The Student News Site of St. Joseph's University

The Hawk News

The Student News Site of St. Joseph's University

The Hawk News

The Student News Site of St. Joseph's University

The Hawk News

Students unable to use preferred name on university documents

Jordon Constantino ’22 has a piece of tape on his ID to cover up his legal name which the university says he can’t change. PHOTO: Mitchell Shields ’22

Students who identify as transgender currently cannot change their legal names to their preferred names in Banner, the software system St. Joe’s uses as its student information system. Banner connects legal names to class rosters, student IDs and other official documents.

Jordon Constantino ’22, who identifies as trans, said people don’t realize the impact that a name has on a person.

“I heard someone say your name is just a string of sounds that refers to you so it should be something that represents you,” Constantino said. “Personally being called my name is reaffirming.”

The Banner software system gathers its information from a student’s original application to St. Joe’s, which doesn’t include a place for a student’s preferred name. The information fields on Banner include the student’s legal name, sex, birthdate and other personal information.

“Knowing people have access to my vulnerability in using a name that doesn’t represent me is tough,” Constantino said.

A newly available upgrade for Banner will allow for the system to communicate a student’s preferred name to different modules instead of their legal name.

According to Deanna Flanagan, associate registrar, the upgrade for the new system will be implemented in January 2020.

“[Students] will be able to, in The Nest, put what their preferred name is,” Flanagan said. “It was a complete system upgrade, so it wasn’t just this portion, and you’ll see this in the future even when you go into The Nest.”

Flanagan said there will be no new policies associated with the preferred name process implementation. Any student will be able to enter a preferred name.

Christopher Heasley, Ph.D., assistant professor of educational leadership and head of the university’s Transgender Inclusion Working Group, said he is happy about the Banner upgrade.

“We were excited to know that there is a version to opt for more flexibility and understanding,” Heasley said. “Of course I would have liked it, you know, six years ago, but we are excited that there is a solution coming.”

Although students will be able to input their preferred name into Banner, which will ensure their preferred name is included on class rosters, Flanagan said the Office of the Registrar is uncertain whether students will be able to change their name on their IDs. Flanagan said there are multiple departments involved in making a decision about an ID.

“It’s not for us to say,” Flanagan said. “There were some other things with the ID because it’s your Hawk Card, there is money attached to it, you can use it in the bank for identification purposes, so there is more research that needs to go into the ID.”

Heasley said students should never be denied their right to a preferred name when a solution is available.

“For me, the big one is someone will really feel comfortable presenting their authentic self,” Heasley said. “As an institution, we keep using dead names, then we have an issue where the students are feeling violated, perhaps uncomfortable.”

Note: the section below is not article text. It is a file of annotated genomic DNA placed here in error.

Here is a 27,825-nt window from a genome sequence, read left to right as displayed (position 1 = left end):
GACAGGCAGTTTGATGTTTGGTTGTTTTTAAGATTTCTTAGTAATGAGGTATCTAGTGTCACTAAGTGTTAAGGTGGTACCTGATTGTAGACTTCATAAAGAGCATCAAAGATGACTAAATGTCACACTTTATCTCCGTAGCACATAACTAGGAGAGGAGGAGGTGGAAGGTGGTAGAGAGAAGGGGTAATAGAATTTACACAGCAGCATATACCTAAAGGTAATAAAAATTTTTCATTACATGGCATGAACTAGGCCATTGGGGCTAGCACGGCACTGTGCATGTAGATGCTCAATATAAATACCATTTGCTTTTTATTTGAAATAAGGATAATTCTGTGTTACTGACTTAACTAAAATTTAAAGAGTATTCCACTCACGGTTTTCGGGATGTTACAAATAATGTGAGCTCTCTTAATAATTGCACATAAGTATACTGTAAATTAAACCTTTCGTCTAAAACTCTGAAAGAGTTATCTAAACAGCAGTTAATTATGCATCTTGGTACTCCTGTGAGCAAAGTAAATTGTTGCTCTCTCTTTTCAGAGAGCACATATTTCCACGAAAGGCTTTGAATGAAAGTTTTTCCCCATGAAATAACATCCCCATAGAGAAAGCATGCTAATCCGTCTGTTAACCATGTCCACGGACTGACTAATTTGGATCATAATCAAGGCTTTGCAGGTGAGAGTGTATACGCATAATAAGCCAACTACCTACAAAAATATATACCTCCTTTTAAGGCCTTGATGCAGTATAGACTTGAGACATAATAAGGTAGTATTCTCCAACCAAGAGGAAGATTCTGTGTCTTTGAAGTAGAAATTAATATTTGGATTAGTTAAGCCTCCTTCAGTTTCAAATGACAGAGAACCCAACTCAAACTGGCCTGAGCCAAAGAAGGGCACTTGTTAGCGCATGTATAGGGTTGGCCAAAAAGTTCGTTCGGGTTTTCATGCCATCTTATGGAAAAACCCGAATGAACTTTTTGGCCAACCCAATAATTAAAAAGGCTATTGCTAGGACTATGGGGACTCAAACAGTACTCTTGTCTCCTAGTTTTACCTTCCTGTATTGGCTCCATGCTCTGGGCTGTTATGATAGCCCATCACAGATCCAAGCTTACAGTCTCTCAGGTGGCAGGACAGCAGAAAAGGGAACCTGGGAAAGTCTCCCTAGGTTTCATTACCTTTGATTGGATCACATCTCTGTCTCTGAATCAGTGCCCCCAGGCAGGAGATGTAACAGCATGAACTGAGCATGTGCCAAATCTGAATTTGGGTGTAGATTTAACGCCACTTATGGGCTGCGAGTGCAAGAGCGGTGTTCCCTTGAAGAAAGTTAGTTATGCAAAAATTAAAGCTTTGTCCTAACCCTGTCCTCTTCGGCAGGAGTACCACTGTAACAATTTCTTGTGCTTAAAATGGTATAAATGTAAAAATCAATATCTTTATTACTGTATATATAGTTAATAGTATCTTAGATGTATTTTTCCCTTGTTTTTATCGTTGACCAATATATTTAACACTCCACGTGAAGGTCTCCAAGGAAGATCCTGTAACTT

In the trans community, “dead names” refers to the legal name that no longer matches a person’s identity. Constantino said having the wrong name on his ID affects his daily life on campus.

“I have a piece of tape over my first name on my ID,” Constantino said. “It leaves me vulnerable to a lot of things if someone were to ever see it and pay attention to it.”

The American Civil Liberties Union (ACLU), a nonprofit organization that defends the rights of U.S. citizens, holds the position that students have the right to be addressed by the name and pronouns that correspond with their gender identity, even if their name and gender are not legally changed. The ACLU also encourages schools to use a student’s chosen name on as many places as possible, including student IDs.

According to Campus Pride, a non-profit that supports the rights of LGBTQIA+ college students, about 255 colleges and universities enable students to use a chosen first name on campus records and documents.

Heasley said such policies would provide evidence that St. Joe’s is supportive of LGBT community members.

“I think that we need to make sure we have policies in place that support this,”
Heasley said.

Rebecca Halfpenny ’20, who identifies as nonbinary, said some professors disregard their preferred pronouns in classes; others ask them what they prefer.

“I’ve had a couple professors do that and say if you don’t want to say it out loud just email me, which I think is wonderful,” Halfpenny said. “But I know that not everyone does that, so I think it should be normed.”

Maggie Nealon ’20, the president of SJUPride, said creating policies to support students who identify as trans at St. Joe’s is crucial to improve campus culture.

“I think homophobia and transphobia lurk on this campus, [and] we don’t want to acknowledge it,” Nealon said. “But it’s still there, and more present than we think it is.”

Leave a Comment
Donate to The Hawk News

Your donation will support the student journalists of St. Joseph's University. Your contribution will allow us to purchase equipment and cover our annual website hosting costs.

More to Discover
Donate to The Hawk News

Comments (0)

All The Hawk News Picks Reader Picks Sort: Newest

Your email address will not be published. Required fields are marked *